Today, I’m going to talk about how finding the right critique partners can lead to an offer from an agent. But first, for background, I recommend that you watch my conversation with Arree Chung about my experience with Storyteller Academy. If you can’t watch the video, I wrote a short blog post on my blog after finishing Arree's 12-week class last year, as well as a longer post that describes some of the milestones on both of our journeys.
Around the beginning of last year, I learned that Arree offered a mentored critique group option as part of his Making Picture Book Stories and Dummies class. It cost more, but I figured it would be worth it to have a mentor for 12 weeks.
Forming Our Critique Group
It was SO worth it. Arree put me in a group with four illustrators and another writer and encouraged all of us to work toward becoming author-illustrators. I had a writing/editing background, but I liked to draw. (He knew that and had told me not to limit myself.) I just didn’t like to SHOW people my drawings. As part of the class, we made picture book dummies and shared them with each other every other week. I felt anxious about sharing every single time, even though I always came away from those meetings with feedback that gave me more confidence and could help me improve my dummy.
When the class ended, our group stayed together. Arree had given me the green light to query agents with the manuscript I’d been working on for his class. So, I shared other manuscripts with my critique group, some old, some new. I started dummies. I killed my darlings. My stories improved.
Attending a Conference Together
Half of our critique group attended the big SCBWI conference in Los Angeles and hung out with Arree. Two of us roomed with another student from our term (a new term had started by then, so there were new faces during workshops) to save money, and the three of us had a blast. I picked up more illustrators for critique partners, including our roommate. Debra, the critique partner who didn’t room with us, introduced us to Maral Sassouni, a new student of Arree’s whose debut picture book, THE GREEN UMBRELLA, had just been published by NorthSouth Books. Flipping through her new book and listening to Maral and Debra talk about making their own paper for texture made me all kinds of happy.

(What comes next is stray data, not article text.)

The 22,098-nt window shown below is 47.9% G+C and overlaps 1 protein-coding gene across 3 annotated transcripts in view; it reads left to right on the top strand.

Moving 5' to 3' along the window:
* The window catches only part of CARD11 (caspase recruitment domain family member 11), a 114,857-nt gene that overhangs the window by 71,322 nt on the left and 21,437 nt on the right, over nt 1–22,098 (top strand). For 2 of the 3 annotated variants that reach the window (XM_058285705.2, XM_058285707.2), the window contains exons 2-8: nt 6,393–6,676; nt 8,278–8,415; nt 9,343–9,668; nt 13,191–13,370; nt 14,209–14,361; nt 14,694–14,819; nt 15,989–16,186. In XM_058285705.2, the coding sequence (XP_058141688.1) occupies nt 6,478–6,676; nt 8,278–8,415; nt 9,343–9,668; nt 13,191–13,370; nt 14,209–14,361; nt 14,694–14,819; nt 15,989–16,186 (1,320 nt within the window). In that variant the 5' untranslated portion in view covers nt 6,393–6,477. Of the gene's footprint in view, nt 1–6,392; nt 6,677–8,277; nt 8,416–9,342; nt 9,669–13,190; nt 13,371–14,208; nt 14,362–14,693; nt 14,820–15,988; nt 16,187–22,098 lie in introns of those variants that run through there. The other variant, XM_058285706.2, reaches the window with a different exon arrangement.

Casey, Mirka, and me (conference roommates)
A side note: If you ever attend a conference with Arree, and he thinks you should be querying a manuscript that he’s read, make sure you have a pitch ready. He will introduce you to editors and agents in a way that will have them asking you to pitch your book. At least, that was my experience. I had what Arthur Levine called a “succinct pitch” by the end of the first day. And make sure you take business cards.
Subtracting and Adding a Member
Our critique group’s number dwindled to five when the other writer in our group left. Sometimes life gets too busy for someone to commit to a critique group. Five was fine for a while, but we added Maral to our group at the beginning of the year. Once again, six was better.
The Offer of Representation
Near the end of January, the RA for our SCBWI region forwarded a picture book critique from Karen Grencik of Red Fox Literary. She’d had a conflict and couldn’t attend the conference but had agreed to critique some manuscripts. She’d researched me online and said some lovely things about my writing and the story she’d critiqued. She knew from researching me that our tastes in projects were different enough that we weren’t a good long-term fit, but we loved the same things about my story. She offered to represent just the one story, and the editors she suggested made me want to happy dance. We weren’t signing a contract, but I knew some of her clients well enough that that didn’t worry me as much as it might have with a different agent. Arree agreed that it was a good move, so Karen started submitting my story.
Can I just say how lovely she is to work with? Karen doesn't seem to procrastinate anything, which means she answers emails right away, and she's positive without being controlling. Even if the manuscript doesn't sell, I'm glad that I got to work with her.
Doing the Work
The manuscript we have on submission was a story that I’d written three years previously. Earlier critique partners had given me encouragement and nudged me in the right direction, for which I’m grateful, but I hadn’t been able to get it quite right. Breaking it into a dummy and getting feedback from illustrators took it to another level.
If you’re writing picture books, and you don’t have any critique partners who are illustrators, you’re missing out. A picture book is a visual experience. And if you’re an illustrator, having a writer for a critique partner can also be handy. Or so I’ve been told.
Whether you’re a writer, an illustrator, or both, the most important thing you can do to help your critique group click is to show up. Do the work and share. Share your work, your hopes, your experience. Listen to your critique partners, and help each other build stories. Nobody starts out an expert. If everyone wants to learn and help each other, you’re going to improve and find success together.
Instead of sharing where you can find me on the Internet, I’m going to share my Storyteller Academy critique partners with you. Two of them have traditionally published picture books. It’s only a matter of time for the rest of us.
Some of My Favorite People